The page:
That's twice you've accused me of insinuating that you couldn't/didn't cringe. I said nothing of the sort. Here's what I said:
:I would be very impressed if you could cite a single instance where he :has done that. Episode is all I need. If he's done it, I'll find it, :come back and tell you, and give you three days to draw a crowd.
:I've seen him run lots of stock on lots of machines, but any time he :has to venture near the blade/bit, he has a pushstick or jig. Always.
:Too many people claim they've seen his hands near the blade and :whenever I go look at the episode what I see is a long shot with :telephoto from down low behind the blade. If you know anything about :photography at all you would know that his hands could be six feet :away from the blade but with the telephoto and low angle, they would :look like they were within inches of it.
Clearly I didn't remotely come close to challenging what you felt. What I challenged was the assertion that Norm engaged in a wildly, unsafe, heretical practice...oops, you're not going to respond well to a little hyperbole, I just know. Let's leave it that what you said you saw doesn't come close to how it was actually done, and I couldn't care less whether you cringed or not, nor did I remark on it.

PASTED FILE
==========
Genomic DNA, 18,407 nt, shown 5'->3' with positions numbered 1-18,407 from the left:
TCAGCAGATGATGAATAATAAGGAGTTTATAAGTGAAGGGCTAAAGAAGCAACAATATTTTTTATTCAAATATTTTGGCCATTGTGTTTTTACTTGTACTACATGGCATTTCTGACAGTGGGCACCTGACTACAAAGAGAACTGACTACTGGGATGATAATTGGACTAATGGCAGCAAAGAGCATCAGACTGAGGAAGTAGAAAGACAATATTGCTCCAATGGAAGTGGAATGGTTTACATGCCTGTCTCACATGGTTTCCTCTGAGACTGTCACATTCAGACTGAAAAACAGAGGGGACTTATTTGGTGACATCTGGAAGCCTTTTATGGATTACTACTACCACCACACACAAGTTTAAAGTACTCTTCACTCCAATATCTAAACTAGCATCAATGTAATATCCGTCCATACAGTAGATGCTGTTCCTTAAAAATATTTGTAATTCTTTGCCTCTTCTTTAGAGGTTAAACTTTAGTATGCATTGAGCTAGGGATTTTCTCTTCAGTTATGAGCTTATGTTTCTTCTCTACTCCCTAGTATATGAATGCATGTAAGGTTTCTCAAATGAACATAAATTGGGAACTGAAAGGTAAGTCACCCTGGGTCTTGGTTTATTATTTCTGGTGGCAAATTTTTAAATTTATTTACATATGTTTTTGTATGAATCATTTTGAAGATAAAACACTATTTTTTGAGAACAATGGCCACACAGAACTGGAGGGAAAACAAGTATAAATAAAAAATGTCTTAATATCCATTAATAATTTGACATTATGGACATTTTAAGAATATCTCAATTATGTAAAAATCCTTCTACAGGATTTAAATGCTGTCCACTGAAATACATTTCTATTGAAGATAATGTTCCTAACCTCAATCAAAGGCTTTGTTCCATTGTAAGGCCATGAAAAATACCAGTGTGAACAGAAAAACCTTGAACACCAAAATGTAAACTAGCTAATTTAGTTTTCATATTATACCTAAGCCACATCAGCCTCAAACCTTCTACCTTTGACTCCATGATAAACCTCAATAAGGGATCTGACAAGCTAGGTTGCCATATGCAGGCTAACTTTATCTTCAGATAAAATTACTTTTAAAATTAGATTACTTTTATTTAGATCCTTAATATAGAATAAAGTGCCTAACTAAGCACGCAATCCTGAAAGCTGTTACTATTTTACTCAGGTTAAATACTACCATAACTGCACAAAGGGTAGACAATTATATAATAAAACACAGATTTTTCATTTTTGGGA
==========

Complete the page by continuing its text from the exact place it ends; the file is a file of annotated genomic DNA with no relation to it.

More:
You probably shouldn't read my posts. They really seem to work you up. This isn't the first time. But it's my last on this thread.
Oh, was that condescending?
Good.
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"LRod" wrote

We'll see ...
Your loudly self proclaimed prowess as an arbiter of Norm's safety habits (with which _you_ unilaterally began this unwelcome little pissing contest), have been shattered with direct, visible evidence for anyone looking on to see for themselves.
In addition, you have been reduced to the level of name calling, which, in black and white, speaks for itself for all to see, and for which no further argument on your part can change.
If you wish to continue blustering in the face of the very evidence you requested, knock yourself out.
Without further participation in this pissing contest (which _you_ initiated), I'm perfectly happy to let those who take the time to look make up their own minds.
Bluster on, Bubba ... and better luck next time.
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walt wrote:

Norm, being a man's man and a woodworker's woodworker, always stares the dangerous stuff right in the eye. Hence, no need for side protection.